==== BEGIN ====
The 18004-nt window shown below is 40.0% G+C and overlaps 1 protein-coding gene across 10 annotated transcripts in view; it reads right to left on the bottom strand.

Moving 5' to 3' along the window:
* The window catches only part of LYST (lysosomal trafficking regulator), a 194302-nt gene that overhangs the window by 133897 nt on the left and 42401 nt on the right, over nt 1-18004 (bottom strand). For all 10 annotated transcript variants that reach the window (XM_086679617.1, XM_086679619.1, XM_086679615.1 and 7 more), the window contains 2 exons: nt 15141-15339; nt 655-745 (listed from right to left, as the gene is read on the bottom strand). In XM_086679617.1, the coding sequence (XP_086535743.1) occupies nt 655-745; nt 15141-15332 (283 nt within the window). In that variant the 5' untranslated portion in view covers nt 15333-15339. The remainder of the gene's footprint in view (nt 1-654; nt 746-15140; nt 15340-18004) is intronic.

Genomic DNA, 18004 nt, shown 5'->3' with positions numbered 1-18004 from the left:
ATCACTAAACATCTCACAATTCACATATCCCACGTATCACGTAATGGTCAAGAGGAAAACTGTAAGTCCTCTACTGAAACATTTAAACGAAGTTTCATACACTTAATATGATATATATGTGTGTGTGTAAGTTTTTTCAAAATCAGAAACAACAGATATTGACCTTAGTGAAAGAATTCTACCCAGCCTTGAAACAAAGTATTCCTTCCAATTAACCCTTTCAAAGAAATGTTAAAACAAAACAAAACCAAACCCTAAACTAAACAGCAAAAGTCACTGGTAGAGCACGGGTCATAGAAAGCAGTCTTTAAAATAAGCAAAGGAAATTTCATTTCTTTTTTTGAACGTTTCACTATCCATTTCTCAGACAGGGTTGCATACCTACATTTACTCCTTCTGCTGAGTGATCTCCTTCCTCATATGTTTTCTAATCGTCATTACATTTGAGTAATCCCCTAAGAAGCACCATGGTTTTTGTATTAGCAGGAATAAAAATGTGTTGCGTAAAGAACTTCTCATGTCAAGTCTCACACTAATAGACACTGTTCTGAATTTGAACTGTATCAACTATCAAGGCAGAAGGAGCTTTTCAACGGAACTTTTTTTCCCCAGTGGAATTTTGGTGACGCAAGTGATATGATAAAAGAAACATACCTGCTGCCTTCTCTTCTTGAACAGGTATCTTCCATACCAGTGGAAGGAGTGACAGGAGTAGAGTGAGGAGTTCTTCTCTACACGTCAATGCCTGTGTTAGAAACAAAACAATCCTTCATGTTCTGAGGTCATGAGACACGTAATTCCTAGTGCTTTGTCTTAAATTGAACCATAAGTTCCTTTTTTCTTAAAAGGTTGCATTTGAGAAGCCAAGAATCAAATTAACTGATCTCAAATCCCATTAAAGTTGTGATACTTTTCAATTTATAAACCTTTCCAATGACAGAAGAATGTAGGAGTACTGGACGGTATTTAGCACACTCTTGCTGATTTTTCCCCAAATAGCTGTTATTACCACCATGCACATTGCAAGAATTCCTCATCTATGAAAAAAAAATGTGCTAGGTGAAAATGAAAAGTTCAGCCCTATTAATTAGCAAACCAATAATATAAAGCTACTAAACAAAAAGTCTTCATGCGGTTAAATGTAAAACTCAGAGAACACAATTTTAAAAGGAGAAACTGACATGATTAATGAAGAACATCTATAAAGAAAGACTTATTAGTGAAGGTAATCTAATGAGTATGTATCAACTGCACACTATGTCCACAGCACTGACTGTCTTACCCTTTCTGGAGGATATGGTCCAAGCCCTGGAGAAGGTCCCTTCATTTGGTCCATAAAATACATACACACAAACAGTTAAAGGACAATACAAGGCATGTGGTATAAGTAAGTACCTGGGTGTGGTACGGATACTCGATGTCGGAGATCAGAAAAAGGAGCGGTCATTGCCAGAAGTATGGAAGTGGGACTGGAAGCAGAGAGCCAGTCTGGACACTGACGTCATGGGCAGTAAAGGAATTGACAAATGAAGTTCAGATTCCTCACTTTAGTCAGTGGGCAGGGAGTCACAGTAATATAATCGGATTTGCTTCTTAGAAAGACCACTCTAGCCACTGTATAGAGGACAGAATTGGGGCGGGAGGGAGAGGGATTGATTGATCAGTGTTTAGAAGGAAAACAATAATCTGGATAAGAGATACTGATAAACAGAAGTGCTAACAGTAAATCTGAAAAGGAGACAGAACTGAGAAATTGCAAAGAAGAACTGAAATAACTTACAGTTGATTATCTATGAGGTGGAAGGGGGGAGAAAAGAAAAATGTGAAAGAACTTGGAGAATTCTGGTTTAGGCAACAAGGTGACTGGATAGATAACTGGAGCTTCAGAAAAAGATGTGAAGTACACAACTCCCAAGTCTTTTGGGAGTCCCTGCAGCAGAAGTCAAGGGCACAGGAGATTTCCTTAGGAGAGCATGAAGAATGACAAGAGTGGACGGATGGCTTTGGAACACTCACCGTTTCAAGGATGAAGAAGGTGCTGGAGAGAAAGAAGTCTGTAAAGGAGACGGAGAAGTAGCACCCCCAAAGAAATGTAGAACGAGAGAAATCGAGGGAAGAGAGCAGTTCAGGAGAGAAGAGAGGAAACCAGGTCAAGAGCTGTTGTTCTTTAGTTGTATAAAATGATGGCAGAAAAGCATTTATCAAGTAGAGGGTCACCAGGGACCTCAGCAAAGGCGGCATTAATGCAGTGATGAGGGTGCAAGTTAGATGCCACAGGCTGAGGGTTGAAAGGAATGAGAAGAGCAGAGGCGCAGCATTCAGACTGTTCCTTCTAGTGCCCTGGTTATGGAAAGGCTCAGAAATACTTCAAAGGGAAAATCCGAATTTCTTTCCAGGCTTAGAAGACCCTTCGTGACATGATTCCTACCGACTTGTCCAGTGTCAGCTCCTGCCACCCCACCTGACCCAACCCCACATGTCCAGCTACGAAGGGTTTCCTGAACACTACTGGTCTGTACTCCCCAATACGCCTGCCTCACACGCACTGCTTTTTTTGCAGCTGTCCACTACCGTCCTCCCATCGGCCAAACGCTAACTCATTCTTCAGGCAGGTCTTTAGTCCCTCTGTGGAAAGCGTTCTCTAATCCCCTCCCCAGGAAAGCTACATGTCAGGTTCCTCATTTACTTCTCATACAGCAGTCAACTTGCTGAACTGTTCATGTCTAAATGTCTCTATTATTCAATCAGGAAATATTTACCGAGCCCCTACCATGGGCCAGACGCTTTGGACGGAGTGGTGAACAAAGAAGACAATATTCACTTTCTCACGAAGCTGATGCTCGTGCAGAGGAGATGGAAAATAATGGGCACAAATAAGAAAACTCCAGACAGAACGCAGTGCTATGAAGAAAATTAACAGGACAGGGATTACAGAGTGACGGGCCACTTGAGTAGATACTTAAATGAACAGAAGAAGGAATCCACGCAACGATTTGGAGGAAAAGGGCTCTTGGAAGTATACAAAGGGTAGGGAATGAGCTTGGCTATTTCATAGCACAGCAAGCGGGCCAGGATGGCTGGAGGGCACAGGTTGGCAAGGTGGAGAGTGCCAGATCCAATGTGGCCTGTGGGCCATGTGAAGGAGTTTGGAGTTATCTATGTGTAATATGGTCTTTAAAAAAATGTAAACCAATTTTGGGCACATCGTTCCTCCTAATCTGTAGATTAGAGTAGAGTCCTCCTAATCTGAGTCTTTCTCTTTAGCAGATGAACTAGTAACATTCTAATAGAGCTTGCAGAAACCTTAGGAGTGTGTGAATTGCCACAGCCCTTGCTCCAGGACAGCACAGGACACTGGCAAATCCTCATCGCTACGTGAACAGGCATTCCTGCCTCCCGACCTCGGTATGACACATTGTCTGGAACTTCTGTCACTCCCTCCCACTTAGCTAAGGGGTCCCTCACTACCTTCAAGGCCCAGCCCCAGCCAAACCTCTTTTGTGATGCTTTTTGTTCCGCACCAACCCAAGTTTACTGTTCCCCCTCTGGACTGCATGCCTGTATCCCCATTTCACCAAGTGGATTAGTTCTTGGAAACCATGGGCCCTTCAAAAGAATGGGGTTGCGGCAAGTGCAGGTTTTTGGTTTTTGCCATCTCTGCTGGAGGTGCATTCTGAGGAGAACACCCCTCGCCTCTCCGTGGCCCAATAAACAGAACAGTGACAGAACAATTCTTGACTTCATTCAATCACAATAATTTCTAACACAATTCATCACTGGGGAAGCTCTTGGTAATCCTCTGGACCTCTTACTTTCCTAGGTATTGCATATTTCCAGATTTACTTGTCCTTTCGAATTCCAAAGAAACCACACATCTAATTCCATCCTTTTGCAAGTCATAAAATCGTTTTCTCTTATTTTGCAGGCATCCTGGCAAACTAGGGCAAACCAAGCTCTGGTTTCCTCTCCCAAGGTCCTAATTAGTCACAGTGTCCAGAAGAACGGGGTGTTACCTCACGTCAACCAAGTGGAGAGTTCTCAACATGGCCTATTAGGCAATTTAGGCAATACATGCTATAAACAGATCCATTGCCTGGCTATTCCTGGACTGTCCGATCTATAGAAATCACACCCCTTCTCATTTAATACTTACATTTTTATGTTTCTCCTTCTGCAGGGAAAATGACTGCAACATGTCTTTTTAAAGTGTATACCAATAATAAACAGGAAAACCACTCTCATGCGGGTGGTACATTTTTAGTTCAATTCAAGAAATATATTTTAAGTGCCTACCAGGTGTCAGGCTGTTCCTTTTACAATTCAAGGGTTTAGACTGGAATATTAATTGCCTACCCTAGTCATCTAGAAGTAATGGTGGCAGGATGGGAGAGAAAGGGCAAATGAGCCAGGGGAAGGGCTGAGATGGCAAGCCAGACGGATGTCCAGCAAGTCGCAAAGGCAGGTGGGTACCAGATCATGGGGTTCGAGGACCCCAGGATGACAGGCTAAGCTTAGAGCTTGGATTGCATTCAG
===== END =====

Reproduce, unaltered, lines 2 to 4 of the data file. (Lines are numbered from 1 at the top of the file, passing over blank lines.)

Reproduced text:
Moving 5' to 3' along the window:
* The window catches only part of LYST (lysosomal trafficking regulator), a 194302-nt gene that overhangs the window by 133897 nt on the left and 42401 nt on the right, over nt 1-18004 (bottom strand). For all 10 annotated transcript variants that reach the window (XM_086679617.1, XM_086679619.1, XM_086679615.1 and 7 more), the window contains 2 exons: nt 15141-15339; nt 655-745 (listed from right to left, as the gene is read on the bottom strand). In XM_086679617.1, the coding sequence (XP_086535743.1) occupies nt 655-745; nt 15141-15332 (283 nt within the window). In that variant the 5' untranslated portion in view covers nt 15333-15339. The remainder of the gene's footprint in view (nt 1-654; nt 746-15140; nt 15340-18004) is intronic.

Genomic DNA, 18004 nt, shown 5'->3' with positions numbered 1-18004 from the left: